Labors of Trauma (Blunt Ed.) So a few weeks ago, I podcasted the Labors of Trauma, a comprehensive list of the responsibilities of a Trauma Team Leader. EMCrit 278 - Labors of Trauma - Blunt Edition I promised that I was going to do a part II with my co-conspirator, Chris Hicks. Hick's Pre-Brief and Leave the Room Checklist St. Mike's New Trauma Bays Calcium Ditzel RM Jr, Anderson JL, Eisenhart WJ, et al. A review of transfusion- and trauma-induced hypocalcemia: Is it time to change the lethal triad to the lethal diamond?. J Trauma Acute Care Surg. 2020;88(3):434-439 New Hemostatic Resus Ratios * Should we add calcium and fibrinogen to our ratios New Name for the Pelvic Binder * We should be calling these Trochanteric Binders Now on to the Podcast...
Why Can't Emergency Medicine and Trauma Surgery Just Get Along? This is a question we often ask in the USA given our unique Trauma system. It seems custom built to create conflict in the trauma bay. To explore this issue, I got to talk with Joe DuBose and Bill Teeter. This discussion originally was recorded for Joe's new podcast on Trauma Surgery, Tiger Country. Tiger Country has a bunch of episodes that are worth a listen for ED and ICU folks as well. Joe DuBose Trauma and Vascular Surgeon at the Shock Trauma Center. Professor of Surgery. Research leader on all things REBOA. William Teeter Started as a surgery resident, switched over to EM residency and then Crit Care Fellowship. Now an EM Intensivist down South. More from DuBose * Podcast 170 - the ER REBOA Catheter with Joe DuBose Now on to the Podcast...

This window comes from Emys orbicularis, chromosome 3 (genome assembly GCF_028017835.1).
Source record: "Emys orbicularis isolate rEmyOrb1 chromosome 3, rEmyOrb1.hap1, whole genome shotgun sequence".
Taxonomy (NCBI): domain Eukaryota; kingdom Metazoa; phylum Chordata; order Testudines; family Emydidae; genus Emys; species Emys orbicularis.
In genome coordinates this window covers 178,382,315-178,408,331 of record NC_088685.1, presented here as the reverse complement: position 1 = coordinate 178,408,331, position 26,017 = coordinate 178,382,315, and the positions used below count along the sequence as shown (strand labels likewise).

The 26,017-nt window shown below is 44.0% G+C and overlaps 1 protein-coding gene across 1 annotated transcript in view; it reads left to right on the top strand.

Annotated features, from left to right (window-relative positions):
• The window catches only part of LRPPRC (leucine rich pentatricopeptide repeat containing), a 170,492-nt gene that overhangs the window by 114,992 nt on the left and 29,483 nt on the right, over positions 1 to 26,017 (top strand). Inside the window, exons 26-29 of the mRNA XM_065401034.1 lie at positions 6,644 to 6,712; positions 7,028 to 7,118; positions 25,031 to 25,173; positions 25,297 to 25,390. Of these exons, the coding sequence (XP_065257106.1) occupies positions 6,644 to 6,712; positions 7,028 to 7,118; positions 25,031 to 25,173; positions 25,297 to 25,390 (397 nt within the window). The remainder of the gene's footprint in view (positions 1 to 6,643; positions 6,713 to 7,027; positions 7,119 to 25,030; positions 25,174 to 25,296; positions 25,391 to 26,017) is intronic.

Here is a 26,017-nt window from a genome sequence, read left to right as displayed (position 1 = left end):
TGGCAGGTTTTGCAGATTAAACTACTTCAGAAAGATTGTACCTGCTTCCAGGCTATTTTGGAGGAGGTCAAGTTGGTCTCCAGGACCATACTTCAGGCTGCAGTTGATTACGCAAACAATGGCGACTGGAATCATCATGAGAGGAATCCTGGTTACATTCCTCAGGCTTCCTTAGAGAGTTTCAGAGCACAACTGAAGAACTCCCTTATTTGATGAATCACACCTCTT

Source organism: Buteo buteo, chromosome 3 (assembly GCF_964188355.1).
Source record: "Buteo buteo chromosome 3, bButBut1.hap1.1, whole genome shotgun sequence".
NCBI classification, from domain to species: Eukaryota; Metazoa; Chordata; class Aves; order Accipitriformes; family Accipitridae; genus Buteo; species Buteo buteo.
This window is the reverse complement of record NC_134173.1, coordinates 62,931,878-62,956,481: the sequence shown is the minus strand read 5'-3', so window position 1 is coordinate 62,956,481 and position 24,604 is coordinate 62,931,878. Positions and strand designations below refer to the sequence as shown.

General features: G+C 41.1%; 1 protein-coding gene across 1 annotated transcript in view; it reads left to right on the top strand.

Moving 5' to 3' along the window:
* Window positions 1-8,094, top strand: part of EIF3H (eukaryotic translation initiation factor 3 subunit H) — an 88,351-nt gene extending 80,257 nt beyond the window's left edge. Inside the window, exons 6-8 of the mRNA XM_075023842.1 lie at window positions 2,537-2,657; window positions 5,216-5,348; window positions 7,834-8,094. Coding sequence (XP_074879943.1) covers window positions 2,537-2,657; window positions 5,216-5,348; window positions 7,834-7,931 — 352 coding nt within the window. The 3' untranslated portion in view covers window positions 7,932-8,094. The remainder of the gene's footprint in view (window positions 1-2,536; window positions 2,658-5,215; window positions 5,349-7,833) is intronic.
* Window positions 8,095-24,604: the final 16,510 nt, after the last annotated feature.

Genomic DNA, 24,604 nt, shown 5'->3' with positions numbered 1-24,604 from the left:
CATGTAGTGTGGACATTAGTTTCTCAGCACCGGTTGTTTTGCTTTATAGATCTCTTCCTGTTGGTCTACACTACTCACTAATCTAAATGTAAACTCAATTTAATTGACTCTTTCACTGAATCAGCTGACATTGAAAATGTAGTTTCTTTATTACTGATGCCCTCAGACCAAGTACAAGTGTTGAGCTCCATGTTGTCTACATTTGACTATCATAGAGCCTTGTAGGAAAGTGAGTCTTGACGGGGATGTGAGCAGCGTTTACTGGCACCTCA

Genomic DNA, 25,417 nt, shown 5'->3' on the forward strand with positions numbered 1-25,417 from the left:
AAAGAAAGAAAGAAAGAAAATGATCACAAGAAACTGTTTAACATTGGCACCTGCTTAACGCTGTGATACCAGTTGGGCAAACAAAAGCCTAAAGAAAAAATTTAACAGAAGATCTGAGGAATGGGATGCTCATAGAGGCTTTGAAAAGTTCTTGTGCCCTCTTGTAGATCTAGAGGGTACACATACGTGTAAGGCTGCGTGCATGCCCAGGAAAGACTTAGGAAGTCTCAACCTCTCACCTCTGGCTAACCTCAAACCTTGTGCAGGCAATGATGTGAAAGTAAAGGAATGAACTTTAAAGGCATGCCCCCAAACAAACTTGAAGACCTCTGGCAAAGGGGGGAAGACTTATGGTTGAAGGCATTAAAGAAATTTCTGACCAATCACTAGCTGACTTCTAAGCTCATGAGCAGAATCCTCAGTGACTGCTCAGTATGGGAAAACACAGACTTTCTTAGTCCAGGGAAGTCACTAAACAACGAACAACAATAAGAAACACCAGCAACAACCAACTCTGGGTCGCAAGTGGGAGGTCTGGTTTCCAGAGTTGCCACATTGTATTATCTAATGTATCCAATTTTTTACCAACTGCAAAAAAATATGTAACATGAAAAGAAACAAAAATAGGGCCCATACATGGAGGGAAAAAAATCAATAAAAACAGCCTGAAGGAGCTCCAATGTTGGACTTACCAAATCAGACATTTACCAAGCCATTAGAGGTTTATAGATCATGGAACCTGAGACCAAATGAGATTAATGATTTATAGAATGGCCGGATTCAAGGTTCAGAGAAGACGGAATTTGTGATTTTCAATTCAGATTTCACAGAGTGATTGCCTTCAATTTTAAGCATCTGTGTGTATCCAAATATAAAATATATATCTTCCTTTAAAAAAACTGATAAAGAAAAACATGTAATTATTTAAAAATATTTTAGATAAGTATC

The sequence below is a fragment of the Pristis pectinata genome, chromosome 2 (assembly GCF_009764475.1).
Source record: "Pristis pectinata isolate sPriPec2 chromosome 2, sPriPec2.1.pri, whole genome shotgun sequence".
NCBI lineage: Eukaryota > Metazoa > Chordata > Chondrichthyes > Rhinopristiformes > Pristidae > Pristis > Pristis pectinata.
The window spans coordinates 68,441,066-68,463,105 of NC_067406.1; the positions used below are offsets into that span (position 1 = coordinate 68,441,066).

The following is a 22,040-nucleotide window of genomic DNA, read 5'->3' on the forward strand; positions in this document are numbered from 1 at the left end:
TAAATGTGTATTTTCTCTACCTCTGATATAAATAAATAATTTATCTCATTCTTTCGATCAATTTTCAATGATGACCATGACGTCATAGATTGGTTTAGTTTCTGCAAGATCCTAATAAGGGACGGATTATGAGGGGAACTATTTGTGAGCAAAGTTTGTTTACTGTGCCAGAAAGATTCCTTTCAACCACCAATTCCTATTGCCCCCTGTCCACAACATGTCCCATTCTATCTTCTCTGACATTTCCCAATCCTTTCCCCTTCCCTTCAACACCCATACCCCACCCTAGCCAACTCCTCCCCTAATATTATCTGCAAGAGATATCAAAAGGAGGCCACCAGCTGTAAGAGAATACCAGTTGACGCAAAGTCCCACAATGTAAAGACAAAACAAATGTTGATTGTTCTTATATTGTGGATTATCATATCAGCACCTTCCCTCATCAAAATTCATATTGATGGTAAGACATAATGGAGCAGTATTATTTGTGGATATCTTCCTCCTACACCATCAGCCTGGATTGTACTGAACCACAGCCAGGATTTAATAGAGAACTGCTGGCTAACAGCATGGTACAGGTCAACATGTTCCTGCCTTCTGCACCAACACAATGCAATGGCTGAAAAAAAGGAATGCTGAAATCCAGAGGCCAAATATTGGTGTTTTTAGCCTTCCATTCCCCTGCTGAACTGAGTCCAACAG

I did an initial EMCrit episode on Angiotensin II when the Athos 3 trial was fist published. Today, now that the drug has been available for a while, I wanted to hear from someone smart, with no financial conflicts of interest, on when to actually use this medication. Rinaldo Bellomo MD PhD Dr. Bellomo's Bio is too extensive to place here, please check out his Monash Page. Suffice it to say that he is a total badass as a clinical intensivist and a critical care researcher. Renin Angiotensin Aldosterone System (RAAS) Who Should Get Angio II * Renin > 175 (or round up to 200) * Septic Pts on RRT or about to need it * Patients on pre-illness ACE-I Rinaldo's Paper in AJRCCM * Renin and Survival in Patients Given Angiotensin II for Catecholamine-Resistant Vasodilatory Shock More on this Topic * PulmCrit- Angiotensin II: five cautions &#038; three comparisons * Review Article from EMJ Now on to the Podcast...
Ultrasound signs of pericardial tamponade with my buddy, Jacob Avila. This episode is simulacasted with Core Ultrasound. Right Atrial Collapse greater than 1/3 of the cycle is probably the most specific Right Ventricular Collapse If the RV is collapsing when the mitral valve is open, then that is specific for tamponade IVC Lead pipe is specific, flat doesn't rule it out (if pt is volume depleted, etc.) Check Out my Prior Episode with Jacob * EMCrit 256 - RUSH Redux with Jacob Avila Steve Alerhand has written a great review article in AJEM Alerhand-Is it Tamponade? Now on to the Wee...